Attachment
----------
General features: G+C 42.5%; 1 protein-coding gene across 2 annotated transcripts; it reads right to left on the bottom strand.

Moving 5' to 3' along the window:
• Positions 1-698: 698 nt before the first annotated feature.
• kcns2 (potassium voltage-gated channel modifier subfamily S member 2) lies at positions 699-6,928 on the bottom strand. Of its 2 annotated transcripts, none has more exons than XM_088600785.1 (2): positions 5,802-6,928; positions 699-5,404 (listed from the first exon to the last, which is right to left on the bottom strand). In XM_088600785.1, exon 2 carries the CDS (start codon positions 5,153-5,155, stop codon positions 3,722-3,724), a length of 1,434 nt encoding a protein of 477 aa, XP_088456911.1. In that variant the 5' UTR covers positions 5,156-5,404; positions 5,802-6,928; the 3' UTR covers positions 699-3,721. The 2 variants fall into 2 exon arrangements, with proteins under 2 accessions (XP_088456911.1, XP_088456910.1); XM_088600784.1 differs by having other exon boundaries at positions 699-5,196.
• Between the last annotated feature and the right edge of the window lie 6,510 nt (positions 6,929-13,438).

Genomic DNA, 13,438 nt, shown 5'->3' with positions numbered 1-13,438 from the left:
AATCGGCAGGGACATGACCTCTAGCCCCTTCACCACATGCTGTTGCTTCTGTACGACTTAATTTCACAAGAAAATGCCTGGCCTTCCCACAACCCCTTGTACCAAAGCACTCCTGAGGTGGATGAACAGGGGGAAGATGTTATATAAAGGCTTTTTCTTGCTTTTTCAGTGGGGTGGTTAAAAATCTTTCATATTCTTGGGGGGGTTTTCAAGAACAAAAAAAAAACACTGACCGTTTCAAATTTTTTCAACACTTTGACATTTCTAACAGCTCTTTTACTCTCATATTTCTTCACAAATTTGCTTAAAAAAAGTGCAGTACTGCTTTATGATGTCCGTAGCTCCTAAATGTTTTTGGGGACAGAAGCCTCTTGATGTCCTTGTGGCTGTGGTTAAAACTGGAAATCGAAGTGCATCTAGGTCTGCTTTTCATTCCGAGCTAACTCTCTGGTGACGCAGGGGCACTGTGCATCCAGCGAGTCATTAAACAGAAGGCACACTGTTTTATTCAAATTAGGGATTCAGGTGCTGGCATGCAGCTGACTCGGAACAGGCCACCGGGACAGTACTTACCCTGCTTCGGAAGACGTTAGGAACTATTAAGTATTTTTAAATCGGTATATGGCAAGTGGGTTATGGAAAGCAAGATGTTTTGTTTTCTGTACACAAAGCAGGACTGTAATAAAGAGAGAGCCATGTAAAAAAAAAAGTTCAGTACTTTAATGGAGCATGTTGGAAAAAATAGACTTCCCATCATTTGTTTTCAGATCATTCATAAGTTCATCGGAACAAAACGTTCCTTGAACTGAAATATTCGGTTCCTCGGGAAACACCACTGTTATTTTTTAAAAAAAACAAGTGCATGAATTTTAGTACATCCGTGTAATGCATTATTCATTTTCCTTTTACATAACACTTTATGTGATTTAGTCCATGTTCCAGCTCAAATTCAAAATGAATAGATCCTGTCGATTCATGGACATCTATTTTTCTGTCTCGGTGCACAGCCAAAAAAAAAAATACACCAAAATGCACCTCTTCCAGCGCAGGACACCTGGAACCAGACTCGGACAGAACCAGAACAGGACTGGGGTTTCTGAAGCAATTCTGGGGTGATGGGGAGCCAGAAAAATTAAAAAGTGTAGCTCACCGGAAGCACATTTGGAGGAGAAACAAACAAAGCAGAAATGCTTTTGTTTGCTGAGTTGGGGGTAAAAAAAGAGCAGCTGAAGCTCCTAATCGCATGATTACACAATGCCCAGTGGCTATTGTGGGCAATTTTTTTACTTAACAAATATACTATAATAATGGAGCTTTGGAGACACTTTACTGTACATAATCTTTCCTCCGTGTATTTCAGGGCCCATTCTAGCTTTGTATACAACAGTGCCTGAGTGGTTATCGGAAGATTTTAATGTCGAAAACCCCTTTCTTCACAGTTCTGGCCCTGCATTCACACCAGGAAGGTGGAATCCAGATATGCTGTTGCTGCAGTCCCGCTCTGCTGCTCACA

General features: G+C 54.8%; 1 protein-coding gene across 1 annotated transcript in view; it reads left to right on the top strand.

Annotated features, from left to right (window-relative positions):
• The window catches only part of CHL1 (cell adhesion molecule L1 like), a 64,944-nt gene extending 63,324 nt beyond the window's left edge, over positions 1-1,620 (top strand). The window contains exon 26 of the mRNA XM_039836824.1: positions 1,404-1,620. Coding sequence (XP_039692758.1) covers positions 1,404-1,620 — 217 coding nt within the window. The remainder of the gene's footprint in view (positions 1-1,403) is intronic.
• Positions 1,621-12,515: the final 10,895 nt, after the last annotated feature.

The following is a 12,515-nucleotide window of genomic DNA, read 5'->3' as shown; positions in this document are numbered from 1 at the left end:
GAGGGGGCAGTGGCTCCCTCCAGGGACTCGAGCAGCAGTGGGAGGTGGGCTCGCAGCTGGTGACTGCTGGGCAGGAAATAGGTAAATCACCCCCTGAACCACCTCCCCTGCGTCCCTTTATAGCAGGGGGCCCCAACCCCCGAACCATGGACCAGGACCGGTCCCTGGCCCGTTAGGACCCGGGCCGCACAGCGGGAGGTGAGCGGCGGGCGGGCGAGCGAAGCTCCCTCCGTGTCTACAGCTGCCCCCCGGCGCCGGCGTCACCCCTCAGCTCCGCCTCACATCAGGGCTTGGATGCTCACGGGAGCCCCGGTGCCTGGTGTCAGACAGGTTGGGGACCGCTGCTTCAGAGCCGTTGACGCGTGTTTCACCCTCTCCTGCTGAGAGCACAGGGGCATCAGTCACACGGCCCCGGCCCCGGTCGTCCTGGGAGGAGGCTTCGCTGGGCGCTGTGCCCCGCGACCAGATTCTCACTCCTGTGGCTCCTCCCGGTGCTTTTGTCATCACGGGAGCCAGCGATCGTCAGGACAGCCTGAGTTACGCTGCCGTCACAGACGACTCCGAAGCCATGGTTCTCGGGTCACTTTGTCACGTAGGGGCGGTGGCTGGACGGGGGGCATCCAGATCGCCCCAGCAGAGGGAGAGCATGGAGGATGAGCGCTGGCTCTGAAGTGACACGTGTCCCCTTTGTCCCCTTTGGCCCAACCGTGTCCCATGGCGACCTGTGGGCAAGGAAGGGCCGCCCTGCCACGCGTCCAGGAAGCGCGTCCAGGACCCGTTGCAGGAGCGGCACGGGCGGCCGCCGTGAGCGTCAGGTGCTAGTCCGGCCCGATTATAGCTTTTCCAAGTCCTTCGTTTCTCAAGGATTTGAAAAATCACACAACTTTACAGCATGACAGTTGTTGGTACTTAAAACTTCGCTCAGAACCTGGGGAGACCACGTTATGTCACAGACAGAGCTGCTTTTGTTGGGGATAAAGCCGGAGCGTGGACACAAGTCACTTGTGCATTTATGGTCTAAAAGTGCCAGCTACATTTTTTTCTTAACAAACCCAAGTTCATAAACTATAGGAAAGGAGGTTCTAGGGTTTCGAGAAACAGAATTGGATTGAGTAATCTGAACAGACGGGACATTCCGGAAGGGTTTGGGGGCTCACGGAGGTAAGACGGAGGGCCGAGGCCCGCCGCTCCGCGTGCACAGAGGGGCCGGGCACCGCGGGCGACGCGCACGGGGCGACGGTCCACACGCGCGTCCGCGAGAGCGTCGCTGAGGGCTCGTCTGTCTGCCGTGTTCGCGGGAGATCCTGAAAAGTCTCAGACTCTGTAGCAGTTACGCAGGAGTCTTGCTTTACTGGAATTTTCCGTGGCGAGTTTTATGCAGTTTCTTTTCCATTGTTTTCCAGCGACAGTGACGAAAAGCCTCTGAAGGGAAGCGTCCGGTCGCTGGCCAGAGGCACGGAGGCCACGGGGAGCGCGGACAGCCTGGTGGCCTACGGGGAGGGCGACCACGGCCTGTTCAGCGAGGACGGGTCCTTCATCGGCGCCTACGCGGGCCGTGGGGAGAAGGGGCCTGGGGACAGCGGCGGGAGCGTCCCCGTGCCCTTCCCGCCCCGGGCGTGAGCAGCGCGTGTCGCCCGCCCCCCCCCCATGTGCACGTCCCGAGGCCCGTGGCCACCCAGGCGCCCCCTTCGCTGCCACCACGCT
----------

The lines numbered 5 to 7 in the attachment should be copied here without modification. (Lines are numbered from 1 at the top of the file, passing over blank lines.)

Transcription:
• Between the last annotated feature and the right edge of the window lie 6,510 nt (positions 6,929-13,438).

Genomic DNA, 13,438 nt, shown 5'->3' with positions numbered 1-13,438 from the left:
AATCGGCAGGGACATGACCTCTAGCCCCTTCACCACATGCTGTTGCTTCTGTACGACTTAATTTCACAAGAAAATGCCTGGCCTTCCCACAACCCCTTGTACCAAAGCACTCCTGAGGTGGATGAACAGGGGGAAGATGTTATATAAAGGCTTTTTCTTGCTTTTTCAGTGGGGTGGTTAAAAATCTTTCATATTCTTGGGGGGGTTTTCAAGAACAAAAAAAAAACACTGACCGTTTCAAATTTTTTCAACACTTTGACATTTCTAACAGCTCTTTTACTCTCATATTTCTTCACAAATTTGCTTAAAAAAAGTGCAGTACTGCTTTATGATGTCCGTAGCTCCTAAATGTTTTTGGGGACAGAAGCCTCTTGATGTCCTTGTGGCTGTGGTTAAAACTGGAAATCGAAGTGCATCTAGGTCTGCTTTTCATTCCGAGCTAACTCTCTGGTGACGCAGGGGCACTGTGCATCCAGCGAGTCATTAAACAGAAGGCACACTGTTTTATTCAAATTAGGGATTCAGGTGCTGGCATGCAGCTGACTCGGAACAGGCCACCGGGACAGTACTTACCCTGCTTCGGAAGACGTTAGGAACTATTAAGTATTTTTAAATCGGTATATGGCAAGTGGGTTATGGAAAGCAAGATGTTTTGTTTTCTGTACACAAAGCAGGACTGTAATAAAGAGAGAGCCATGTAAAAAAAAAAGTTCAGTACTTTAATGGAGCATGTTGGAAAAAATAGACTTCCCATCATTTGTTTTCAGATCATTCATAAGTTCATCGGAACAAAACGTTCCTTGAACTGAAATATTCGGTTCCTCGGGAAACACCACTGTTATTTTTTAAAAAAAACAAGTGCATGAATTTTAGTACATCCGTGTAATGCATTATTCATTTTCCTTTTACATAACACTTTATGTGATTTAGTCCATGTTCCAGCTCAAATTCAAAATGAATAGATCCTGTCGATTCATGGACATCTATTTTTCTGTCTCGGTGCACAGCCAAAAAAAAAAATACACCAAAATGCACCTCTTCCAGCGCAGGACACCTGGAACCAGACTCGGACAGAACCAGAACAGGACTGGGGTTTCTGAAGCAATTCTGGGGTGATGGGGAGCCAGAAAAATTAAAAAGTGTAGCTCACCGGAAGCACATTTGGAGGAGAAACAAACAAAGCAGAAATGCTTTTGTTTGCTGAGTTGGGGGTAAAAAAAGAGCAGCTGAAGCTCCTAATCGCATGATTACACAATGCCCAGTGGCTATTGTGGGCAATTTTTTTACTTAACAAATATACTATAATAATGGAGCTTTGGAGACACTTTACTGTACATAATCTTTCCTCCGTGTATTTCAGGGCCCATTCTAGCTTTGTATACAACAGTGCCTGAGTGGTTATCGGAAGATTTTAATGTCGAAAACCCCTTTCTTCACAGTTCTGGCCCTGCATTCACACCAGGAAGGTGGAATCCAGATATGCTGTTGCTGCAGTCCCGCTCTGCTGCTCACA